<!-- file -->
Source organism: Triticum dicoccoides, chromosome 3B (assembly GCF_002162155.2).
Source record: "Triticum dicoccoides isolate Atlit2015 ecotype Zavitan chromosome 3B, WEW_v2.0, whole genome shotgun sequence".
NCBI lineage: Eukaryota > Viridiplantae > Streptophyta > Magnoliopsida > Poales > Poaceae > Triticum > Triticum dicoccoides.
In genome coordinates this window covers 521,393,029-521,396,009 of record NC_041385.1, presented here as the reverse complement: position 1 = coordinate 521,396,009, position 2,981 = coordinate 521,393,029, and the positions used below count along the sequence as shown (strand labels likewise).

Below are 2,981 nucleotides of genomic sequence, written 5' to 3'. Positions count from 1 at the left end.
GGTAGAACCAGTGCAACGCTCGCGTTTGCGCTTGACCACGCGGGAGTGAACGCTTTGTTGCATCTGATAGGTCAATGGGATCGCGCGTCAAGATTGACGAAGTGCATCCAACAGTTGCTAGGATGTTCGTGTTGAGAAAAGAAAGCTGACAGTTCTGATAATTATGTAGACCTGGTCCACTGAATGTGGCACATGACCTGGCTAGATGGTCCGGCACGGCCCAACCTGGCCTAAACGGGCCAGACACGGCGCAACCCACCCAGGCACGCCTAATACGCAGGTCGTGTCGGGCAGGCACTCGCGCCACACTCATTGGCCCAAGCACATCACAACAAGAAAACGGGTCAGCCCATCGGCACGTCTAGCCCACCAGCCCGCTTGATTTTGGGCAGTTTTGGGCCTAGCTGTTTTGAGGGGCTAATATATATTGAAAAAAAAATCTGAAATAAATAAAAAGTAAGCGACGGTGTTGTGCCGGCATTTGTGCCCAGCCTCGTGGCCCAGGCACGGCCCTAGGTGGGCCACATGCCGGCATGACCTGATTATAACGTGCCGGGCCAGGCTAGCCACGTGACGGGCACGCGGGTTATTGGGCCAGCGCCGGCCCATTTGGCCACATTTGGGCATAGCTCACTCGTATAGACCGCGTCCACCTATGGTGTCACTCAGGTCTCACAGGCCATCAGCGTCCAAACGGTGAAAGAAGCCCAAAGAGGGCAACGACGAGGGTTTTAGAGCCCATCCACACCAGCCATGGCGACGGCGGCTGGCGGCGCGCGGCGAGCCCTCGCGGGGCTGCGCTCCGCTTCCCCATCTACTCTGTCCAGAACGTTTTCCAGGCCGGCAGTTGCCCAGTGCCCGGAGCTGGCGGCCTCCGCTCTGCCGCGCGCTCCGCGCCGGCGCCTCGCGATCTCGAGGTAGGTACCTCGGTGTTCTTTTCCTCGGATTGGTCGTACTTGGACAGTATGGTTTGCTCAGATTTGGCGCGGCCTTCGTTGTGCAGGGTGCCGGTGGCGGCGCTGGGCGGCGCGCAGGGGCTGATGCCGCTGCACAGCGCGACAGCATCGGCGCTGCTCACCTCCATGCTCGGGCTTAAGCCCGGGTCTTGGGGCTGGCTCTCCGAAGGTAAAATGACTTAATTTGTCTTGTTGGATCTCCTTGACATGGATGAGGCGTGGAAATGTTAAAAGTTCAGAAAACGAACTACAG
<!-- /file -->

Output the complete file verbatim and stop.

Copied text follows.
Source organism: Triticum dicoccoides, chromosome 3B (assembly GCF_002162155.2).
Source record: "Triticum dicoccoides isolate Atlit2015 ecotype Zavitan chromosome 3B, WEW_v2.0, whole genome shotgun sequence".
NCBI lineage: Eukaryota > Viridiplantae > Streptophyta > Magnoliopsida > Poales > Poaceae > Triticum > Triticum dicoccoides.
In genome coordinates this window covers 521,393,029-521,396,009 of record NC_041385.1, presented here as the reverse complement: position 1 = coordinate 521,396,009, position 2,981 = coordinate 521,393,029, and the positions used below count along the sequence as shown (strand labels likewise).

Below are 2,981 nucleotides of genomic sequence, written 5' to 3'. Positions count from 1 at the left end.
GGTAGAACCAGTGCAACGCTCGCGTTTGCGCTTGACCACGCGGGAGTGAACGCTTTGTTGCATCTGATAGGTCAATGGGATCGCGCGTCAAGATTGACGAAGTGCATCCAACAGTTGCTAGGATGTTCGTGTTGAGAAAAGAAAGCTGACAGTTCTGATAATTATGTAGACCTGGTCCACTGAATGTGGCACATGACCTGGCTAGATGGTCCGGCACGGCCCAACCTGGCCTAAACGGGCCAGACACGGCGCAACCCACCCAGGCACGCCTAATACGCAGGTCGTGTCGGGCAGGCACTCGCGCCACACTCATTGGCCCAAGCACATCACAACAAGAAAACGGGTCAGCCCATCGGCACGTCTAGCCCACCAGCCCGCTTGATTTTGGGCAGTTTTGGGCCTAGCTGTTTTGAGGGGCTAATATATATTGAAAAAAAAATCTGAAATAAATAAAAAGTAAGCGACGGTGTTGTGCCGGCATTTGTGCCCAGCCTCGTGGCCCAGGCACGGCCCTAGGTGGGCCACATGCCGGCATGACCTGATTATAACGTGCCGGGCCAGGCTAGCCACGTGACGGGCACGCGGGTTATTGGGCCAGCGCCGGCCCATTTGGCCACATTTGGGCATAGCTCACTCGTATAGACCGCGTCCACCTATGGTGTCACTCAGGTCTCACAGGCCATCAGCGTCCAAACGGTGAAAGAAGCCCAAAGAGGGCAACGACGAGGGTTTTAGAGCCCATCCACACCAGCCATGGCGACGGCGGCTGGCGGCGCGCGGCGAGCCCTCGCGGGGCTGCGCTCCGCTTCCCCATCTACTCTGTCCAGAACGTTTTCCAGGCCGGCAGTTGCCCAGTGCCCGGAGCTGGCGGCCTCCGCTCTGCCGCGCGCTCCGCGCCGGCGCCTCGCGATCTCGAGGTAGGTACCTCGGTGTTCTTTTCCTCGGATTGGTCGTACTTGGACAGTATGGTTTGCTCAGATTTGGCGCGGCCTTCGTTGTGCAGGGTGCCGGTGGCGGCGCTGGGCGGCGCGCAGGGGCTGATGCCGCTGCACAGCGCGACAGCATCGGCGCTGCTCACCTCCATGCTCGGGCTTAAGCCCGGGTCTTGGGGCTGGCTCTCCGAAGGTAAAATGACTTAATTTGTCTTGTTGGATCTCCTTGACATGGATGAGGCGTGGAAATGTTAAAAGTTCAGAAAACGAACTACAG